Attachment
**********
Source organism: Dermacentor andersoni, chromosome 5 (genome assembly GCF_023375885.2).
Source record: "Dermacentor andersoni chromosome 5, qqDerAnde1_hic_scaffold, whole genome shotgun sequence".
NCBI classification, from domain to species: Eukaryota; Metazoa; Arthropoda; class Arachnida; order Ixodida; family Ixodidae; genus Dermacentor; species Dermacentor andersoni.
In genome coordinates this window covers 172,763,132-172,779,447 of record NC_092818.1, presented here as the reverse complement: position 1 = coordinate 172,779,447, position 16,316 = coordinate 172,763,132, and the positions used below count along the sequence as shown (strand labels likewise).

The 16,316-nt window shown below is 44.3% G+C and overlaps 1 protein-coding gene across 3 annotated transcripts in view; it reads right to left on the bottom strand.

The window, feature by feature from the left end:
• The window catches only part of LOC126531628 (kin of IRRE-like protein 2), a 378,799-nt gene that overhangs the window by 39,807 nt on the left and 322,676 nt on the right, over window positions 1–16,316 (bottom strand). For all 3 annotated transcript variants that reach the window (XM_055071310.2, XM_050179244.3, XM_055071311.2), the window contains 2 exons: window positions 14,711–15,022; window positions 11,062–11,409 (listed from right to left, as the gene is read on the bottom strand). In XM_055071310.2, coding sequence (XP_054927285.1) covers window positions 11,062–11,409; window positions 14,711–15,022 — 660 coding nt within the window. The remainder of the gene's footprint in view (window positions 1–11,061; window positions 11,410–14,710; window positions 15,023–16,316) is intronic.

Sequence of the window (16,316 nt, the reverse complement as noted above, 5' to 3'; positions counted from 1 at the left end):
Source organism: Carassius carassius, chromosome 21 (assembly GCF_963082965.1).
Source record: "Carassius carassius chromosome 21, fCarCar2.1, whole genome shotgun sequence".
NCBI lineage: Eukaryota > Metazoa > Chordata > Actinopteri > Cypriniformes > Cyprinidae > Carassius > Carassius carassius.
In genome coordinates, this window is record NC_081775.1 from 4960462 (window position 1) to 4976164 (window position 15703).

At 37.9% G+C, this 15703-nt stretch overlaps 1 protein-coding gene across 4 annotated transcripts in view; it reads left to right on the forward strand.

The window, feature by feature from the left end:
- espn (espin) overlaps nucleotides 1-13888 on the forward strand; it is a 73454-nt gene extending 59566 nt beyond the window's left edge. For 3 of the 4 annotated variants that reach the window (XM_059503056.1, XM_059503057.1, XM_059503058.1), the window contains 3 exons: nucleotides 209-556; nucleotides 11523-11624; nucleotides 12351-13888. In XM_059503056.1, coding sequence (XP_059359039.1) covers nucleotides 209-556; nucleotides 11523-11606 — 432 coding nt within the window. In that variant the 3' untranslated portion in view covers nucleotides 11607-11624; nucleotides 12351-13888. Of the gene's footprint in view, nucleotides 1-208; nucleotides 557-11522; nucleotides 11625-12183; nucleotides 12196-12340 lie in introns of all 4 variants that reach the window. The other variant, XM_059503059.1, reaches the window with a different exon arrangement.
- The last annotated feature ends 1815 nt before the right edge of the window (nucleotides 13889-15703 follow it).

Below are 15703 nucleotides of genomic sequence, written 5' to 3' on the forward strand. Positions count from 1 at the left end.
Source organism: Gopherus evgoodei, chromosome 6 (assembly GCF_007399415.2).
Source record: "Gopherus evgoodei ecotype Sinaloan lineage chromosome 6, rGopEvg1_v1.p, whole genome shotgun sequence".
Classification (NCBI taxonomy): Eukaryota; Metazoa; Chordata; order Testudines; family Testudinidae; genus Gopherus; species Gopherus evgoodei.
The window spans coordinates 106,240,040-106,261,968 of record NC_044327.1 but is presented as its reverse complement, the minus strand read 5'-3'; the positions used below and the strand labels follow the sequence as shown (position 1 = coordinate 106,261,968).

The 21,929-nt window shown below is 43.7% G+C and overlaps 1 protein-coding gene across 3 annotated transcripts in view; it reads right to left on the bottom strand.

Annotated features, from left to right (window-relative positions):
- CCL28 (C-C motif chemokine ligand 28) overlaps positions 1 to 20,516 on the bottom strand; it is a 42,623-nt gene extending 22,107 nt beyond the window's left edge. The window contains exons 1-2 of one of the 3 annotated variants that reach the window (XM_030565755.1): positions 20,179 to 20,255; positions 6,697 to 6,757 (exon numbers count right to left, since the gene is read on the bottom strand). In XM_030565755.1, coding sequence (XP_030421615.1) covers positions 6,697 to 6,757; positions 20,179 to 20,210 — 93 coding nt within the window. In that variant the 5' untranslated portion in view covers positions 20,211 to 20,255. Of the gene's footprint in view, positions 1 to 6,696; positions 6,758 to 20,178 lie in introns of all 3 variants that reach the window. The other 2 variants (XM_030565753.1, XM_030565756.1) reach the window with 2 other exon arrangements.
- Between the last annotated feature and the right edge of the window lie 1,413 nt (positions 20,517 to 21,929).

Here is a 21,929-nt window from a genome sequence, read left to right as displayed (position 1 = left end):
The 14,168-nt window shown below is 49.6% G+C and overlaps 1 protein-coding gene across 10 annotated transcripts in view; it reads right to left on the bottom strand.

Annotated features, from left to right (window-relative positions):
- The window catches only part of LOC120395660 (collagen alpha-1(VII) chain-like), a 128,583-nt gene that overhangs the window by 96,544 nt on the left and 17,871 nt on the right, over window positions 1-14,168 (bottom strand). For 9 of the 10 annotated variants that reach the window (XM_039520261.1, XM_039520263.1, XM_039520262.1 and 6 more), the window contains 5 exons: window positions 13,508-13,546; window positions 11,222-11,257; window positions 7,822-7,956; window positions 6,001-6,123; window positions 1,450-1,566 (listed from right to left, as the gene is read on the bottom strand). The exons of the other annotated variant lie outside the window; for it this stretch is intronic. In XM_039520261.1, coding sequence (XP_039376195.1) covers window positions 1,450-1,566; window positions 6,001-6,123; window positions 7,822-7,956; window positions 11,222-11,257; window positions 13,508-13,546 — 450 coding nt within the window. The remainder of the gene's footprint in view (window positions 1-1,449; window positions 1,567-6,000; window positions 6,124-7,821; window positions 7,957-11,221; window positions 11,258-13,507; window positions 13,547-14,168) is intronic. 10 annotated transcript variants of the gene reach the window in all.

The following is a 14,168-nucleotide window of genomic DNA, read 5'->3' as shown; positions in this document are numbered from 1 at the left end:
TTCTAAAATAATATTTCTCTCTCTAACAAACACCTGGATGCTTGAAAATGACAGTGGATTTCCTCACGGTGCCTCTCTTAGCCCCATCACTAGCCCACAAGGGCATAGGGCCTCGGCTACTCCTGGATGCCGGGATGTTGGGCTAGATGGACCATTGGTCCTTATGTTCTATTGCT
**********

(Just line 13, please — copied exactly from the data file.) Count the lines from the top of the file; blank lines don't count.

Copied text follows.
At 37.9% G+C, this 15703-nt stretch overlaps 1 protein-coding gene across 4 annotated transcripts in view; it reads left to right on the forward strand.